The opening of UCI coincided with the politically-charged climate of the 1960s. Despite its small size and its location in a relatively remote suburban area, the campus was not immune to the strong sentiments and activism that were so prevalent at large metropolitan campuses such as Berkeley and UCLA. Students for a Democratic Society (SDS), a left-wing radical organization started by students in Michigan in 1959, had an active chapter on campus. They led protests of the Vietnam War and fought for racial equality and academic freedom. The University Moratorium Committee, a group that consisted of students, staff and faculty, joined together against the Vietnam War, staged a large "live-in" in November 1969, and called for campus walkouts to protest the draft.
In February 1968, ASUCI President Michael Krisman and Vice President Craig Harlan resigned their positions. Both dedicated activists, Krisman and Harlan blamed the lack of interest and involvement of most of the student body. They were frustrated by a lack of communication among students.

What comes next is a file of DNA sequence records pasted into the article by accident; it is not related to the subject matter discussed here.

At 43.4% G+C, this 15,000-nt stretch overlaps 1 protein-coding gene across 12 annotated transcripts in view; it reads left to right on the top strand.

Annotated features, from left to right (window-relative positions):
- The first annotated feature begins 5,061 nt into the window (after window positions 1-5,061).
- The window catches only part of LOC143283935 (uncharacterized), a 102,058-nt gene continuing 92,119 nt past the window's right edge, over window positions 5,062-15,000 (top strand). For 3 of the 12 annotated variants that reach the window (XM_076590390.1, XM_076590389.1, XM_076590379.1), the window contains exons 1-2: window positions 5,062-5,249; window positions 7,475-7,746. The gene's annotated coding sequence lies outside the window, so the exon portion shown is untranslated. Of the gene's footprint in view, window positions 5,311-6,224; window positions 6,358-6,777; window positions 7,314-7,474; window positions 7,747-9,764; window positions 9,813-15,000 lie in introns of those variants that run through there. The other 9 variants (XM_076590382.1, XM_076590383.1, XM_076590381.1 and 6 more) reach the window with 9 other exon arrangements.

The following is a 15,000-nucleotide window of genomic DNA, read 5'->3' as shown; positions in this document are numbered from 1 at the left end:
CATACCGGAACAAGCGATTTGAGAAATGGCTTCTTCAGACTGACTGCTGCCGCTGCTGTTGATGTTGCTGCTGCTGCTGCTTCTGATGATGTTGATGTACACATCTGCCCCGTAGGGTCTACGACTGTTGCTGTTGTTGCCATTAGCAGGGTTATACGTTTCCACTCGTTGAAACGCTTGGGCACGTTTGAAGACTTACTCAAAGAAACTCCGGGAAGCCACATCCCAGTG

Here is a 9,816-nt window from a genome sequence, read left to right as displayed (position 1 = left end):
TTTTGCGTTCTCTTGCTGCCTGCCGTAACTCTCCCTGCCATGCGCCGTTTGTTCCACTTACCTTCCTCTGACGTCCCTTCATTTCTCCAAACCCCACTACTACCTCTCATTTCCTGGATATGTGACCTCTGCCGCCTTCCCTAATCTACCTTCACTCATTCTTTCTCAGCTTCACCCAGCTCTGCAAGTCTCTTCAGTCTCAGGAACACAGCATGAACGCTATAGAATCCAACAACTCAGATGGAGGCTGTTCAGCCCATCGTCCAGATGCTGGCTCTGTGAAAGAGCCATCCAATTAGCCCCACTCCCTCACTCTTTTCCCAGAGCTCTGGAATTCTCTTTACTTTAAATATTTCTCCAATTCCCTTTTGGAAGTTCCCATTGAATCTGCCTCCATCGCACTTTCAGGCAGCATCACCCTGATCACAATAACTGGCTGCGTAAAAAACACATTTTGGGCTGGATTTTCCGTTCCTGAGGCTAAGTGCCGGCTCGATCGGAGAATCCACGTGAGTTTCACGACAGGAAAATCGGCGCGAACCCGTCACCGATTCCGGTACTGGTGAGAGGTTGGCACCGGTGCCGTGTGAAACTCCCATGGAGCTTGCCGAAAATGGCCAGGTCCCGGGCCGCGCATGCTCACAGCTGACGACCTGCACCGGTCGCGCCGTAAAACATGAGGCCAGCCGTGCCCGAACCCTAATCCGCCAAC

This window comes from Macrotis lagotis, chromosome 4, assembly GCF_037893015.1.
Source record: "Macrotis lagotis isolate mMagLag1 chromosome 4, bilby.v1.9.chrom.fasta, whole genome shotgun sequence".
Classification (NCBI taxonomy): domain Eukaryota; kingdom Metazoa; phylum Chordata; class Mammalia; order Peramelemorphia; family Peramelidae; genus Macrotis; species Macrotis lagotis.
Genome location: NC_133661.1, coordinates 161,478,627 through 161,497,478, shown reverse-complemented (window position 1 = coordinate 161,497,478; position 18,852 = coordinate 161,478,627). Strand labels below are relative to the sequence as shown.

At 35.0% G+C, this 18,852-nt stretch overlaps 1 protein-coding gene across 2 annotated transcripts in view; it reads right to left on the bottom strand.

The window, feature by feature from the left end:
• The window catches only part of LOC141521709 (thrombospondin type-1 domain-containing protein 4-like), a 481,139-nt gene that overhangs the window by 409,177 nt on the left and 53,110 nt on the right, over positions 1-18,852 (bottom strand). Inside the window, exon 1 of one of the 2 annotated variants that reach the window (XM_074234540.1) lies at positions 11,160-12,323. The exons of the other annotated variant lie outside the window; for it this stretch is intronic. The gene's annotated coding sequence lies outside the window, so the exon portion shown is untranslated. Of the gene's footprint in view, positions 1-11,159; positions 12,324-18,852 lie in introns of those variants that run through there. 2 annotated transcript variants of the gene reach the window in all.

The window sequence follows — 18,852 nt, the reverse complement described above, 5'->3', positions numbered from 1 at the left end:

Eldridge Cleaver, Information Minister for the Black Panthers and 1968 Presidential candidate of the Peace and Freedom party, became a central figure in UC history when Governor Reagan spoke out against Cleaver being hired as a lecturer at UC campuses. Students throughout the state protested against Reagan and the UC regents for trying to silence a controversial voice. At UCI, English professor Steve Shapiro had invited Cleaver to lecture to a series of classes. This did not prove popular with Hazard Adams, Chair of the Department of English and Comparative Literature. But it was only the start of Professor Shapiro's problems; a few months later, he was fired.
Samuel McCulloch, Instant University (Irvine: University of California, Irvine, 1996), 148-149
Photograph: University of California, Irvine Communications Photographs, Staff Photographer Series. Special Collections and Archives, The UC Irvine Libraries, Irvine, California. Accessed Dec. 1, 2017